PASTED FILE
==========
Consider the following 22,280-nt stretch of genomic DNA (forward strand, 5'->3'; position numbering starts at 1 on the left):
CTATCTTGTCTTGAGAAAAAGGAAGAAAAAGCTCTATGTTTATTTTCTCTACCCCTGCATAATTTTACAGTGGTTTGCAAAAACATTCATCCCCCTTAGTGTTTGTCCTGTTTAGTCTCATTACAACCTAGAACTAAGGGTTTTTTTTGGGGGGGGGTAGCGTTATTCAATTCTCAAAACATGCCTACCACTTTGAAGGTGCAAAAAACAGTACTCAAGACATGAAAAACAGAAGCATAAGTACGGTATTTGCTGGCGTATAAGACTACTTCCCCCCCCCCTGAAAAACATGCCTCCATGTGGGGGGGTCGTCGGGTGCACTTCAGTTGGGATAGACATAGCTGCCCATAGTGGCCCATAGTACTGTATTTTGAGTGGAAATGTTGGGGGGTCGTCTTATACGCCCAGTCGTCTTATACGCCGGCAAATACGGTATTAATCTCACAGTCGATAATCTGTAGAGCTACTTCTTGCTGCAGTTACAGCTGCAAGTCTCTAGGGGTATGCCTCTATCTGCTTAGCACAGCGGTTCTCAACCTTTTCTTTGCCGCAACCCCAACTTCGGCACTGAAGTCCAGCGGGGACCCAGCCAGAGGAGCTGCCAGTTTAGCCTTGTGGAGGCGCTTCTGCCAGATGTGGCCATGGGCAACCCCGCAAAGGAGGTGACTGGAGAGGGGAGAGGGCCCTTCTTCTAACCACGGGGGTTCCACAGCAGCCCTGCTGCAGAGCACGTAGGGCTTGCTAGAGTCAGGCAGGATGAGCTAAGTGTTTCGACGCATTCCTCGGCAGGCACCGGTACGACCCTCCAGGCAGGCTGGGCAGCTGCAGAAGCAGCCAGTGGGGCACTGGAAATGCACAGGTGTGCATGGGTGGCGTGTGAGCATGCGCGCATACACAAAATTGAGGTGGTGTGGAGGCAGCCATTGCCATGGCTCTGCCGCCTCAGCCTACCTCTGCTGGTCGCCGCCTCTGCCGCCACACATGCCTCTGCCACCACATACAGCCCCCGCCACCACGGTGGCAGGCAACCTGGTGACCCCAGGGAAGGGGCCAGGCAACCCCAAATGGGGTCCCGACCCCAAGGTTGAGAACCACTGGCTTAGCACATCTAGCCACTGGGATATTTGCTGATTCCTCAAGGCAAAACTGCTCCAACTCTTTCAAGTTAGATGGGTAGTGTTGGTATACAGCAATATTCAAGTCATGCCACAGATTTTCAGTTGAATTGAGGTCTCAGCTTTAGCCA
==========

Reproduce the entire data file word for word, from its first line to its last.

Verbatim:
Consider the following 22,280-nt stretch of genomic DNA (forward strand, 5'->3'; position numbering starts at 1 on the left):
CTATCTTGTCTTGAGAAAAAGGAAGAAAAAGCTCTATGTTTATTTTCTCTACCCCTGCATAATTTTACAGTGGTTTGCAAAAACATTCATCCCCCTTAGTGTTTGTCCTGTTTAGTCTCATTACAACCTAGAACTAAGGGTTTTTTTTGGGGGGGGGTAGCGTTATTCAATTCTCAAAACATGCCTACCACTTTGAAGGTGCAAAAAACAGTACTCAAGACATGAAAAACAGAAGCATAAGTACGGTATTTGCTGGCGTATAAGACTACTTCCCCCCCCCCTGAAAAACATGCCTCCATGTGGGGGGGTCGTCGGGTGCACTTCAGTTGGGATAGACATAGCTGCCCATAGTGGCCCATAGTACTGTATTTTGAGTGGAAATGTTGGGGGGTCGTCTTATACGCCCAGTCGTCTTATACGCCGGCAAATACGGTATTAATCTCACAGTCGATAATCTGTAGAGCTACTTCTTGCTGCAGTTACAGCTGCAAGTCTCTAGGGGTATGCCTCTATCTGCTTAGCACAGCGGTTCTCAACCTTTTCTTTGCCGCAACCCCAACTTCGGCACTGAAGTCCAGCGGGGACCCAGCCAGAGGAGCTGCCAGTTTAGCCTTGTGGAGGCGCTTCTGCCAGATGTGGCCATGGGCAACCCCGCAAAGGAGGTGACTGGAGAGGGGAGAGGGCCCTTCTTCTAACCACGGGGGTTCCACAGCAGCCCTGCTGCAGAGCACGTAGGGCTTGCTAGAGTCAGGCAGGATGAGCTAAGTGTTTCGACGCATTCCTCGGCAGGCACCGGTACGACCCTCCAGGCAGGCTGGGCAGCTGCAGAAGCAGCCAGTGGGGCACTGGAAATGCACAGGTGTGCATGGGTGGCGTGTGAGCATGCGCGCATACACAAAATTGAGGTGGTGTGGAGGCAGCCATTGCCATGGCTCTGCCGCCTCAGCCTACCTCTGCTGGTCGCCGCCTCTGCCGCCACACATGCCTCTGCCACCACATACAGCCCCCGCCACCACGGTGGCAGGCAACCTGGTGACCCCAGGGAAGGGGCCAGGCAACCCCAAATGGGGTCCCGACCCCAAGGTTGAGAACCACTGGCTTAGCACATCTAGCCACTGGGATATTTGCTGATTCCTCAAGGCAAAACTGCTCCAACTCTTTCAAGTTAGATGGGTAGTGTTGGTATACAGCAATATTCAAGTCATGCCACAGATTTTCAGTTGAATTGAGGTCTCAGCTTTAGCCA